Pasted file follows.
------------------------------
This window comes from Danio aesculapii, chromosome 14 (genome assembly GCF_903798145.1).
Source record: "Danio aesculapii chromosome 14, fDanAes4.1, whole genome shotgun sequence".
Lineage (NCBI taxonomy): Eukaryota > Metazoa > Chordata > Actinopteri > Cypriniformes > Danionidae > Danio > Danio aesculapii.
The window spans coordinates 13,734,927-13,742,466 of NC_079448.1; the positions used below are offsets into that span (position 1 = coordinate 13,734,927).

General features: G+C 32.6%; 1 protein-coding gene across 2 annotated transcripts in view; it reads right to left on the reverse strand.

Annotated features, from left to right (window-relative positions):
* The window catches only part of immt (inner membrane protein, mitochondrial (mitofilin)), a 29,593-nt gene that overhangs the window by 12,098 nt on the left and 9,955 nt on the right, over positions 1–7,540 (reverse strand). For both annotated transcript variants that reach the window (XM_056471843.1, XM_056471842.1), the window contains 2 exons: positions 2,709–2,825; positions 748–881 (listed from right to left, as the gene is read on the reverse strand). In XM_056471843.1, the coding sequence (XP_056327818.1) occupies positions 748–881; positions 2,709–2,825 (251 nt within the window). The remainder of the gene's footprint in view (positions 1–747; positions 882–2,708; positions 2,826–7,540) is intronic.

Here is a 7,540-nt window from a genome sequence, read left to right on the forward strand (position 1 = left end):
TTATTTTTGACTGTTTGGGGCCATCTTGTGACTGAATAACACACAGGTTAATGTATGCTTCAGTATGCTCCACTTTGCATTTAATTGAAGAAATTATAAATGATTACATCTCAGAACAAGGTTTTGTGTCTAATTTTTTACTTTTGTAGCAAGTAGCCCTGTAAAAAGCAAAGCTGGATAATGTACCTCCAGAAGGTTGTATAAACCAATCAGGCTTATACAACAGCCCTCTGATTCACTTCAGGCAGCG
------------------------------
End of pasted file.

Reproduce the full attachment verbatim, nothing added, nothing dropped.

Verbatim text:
This window comes from Danio aesculapii, chromosome 14 (genome assembly GCF_903798145.1).
Source record: "Danio aesculapii chromosome 14, fDanAes4.1, whole genome shotgun sequence".
Lineage (NCBI taxonomy): Eukaryota > Metazoa > Chordata > Actinopteri > Cypriniformes > Danionidae > Danio > Danio aesculapii.
The window spans coordinates 13,734,927-13,742,466 of NC_079448.1; the positions used below are offsets into that span (position 1 = coordinate 13,734,927).

General features: G+C 32.6%; 1 protein-coding gene across 2 annotated transcripts in view; it reads right to left on the reverse strand.

Annotated features, from left to right (window-relative positions):
* The window catches only part of immt (inner membrane protein, mitochondrial (mitofilin)), a 29,593-nt gene that overhangs the window by 12,098 nt on the left and 9,955 nt on the right, over positions 1–7,540 (reverse strand). For both annotated transcript variants that reach the window (XM_056471843.1, XM_056471842.1), the window contains 2 exons: positions 2,709–2,825; positions 748–881 (listed from right to left, as the gene is read on the reverse strand). In XM_056471843.1, the coding sequence (XP_056327818.1) occupies positions 748–881; positions 2,709–2,825 (251 nt within the window). The remainder of the gene's footprint in view (positions 1–747; positions 882–2,708; positions 2,826–7,540) is intronic.

Here is a 7,540-nt window from a genome sequence, read left to right on the forward strand (position 1 = left end):
TTATTTTTGACTGTTTGGGGCCATCTTGTGACTGAATAACACACAGGTTAATGTATGCTTCAGTATGCTCCACTTTGCATTTAATTGAAGAAATTATAAATGATTACATCTCAGAACAAGGTTTTGTGTCTAATTTTTTACTTTTGTAGCAAGTAGCCCTGTAAAAAGCAAAGCTGGATAATGTACCTCCAGAAGGTTGTATAAACCAATCAGGCTTATACAACAGCCCTCTGATTCACTTCAGGCAGCG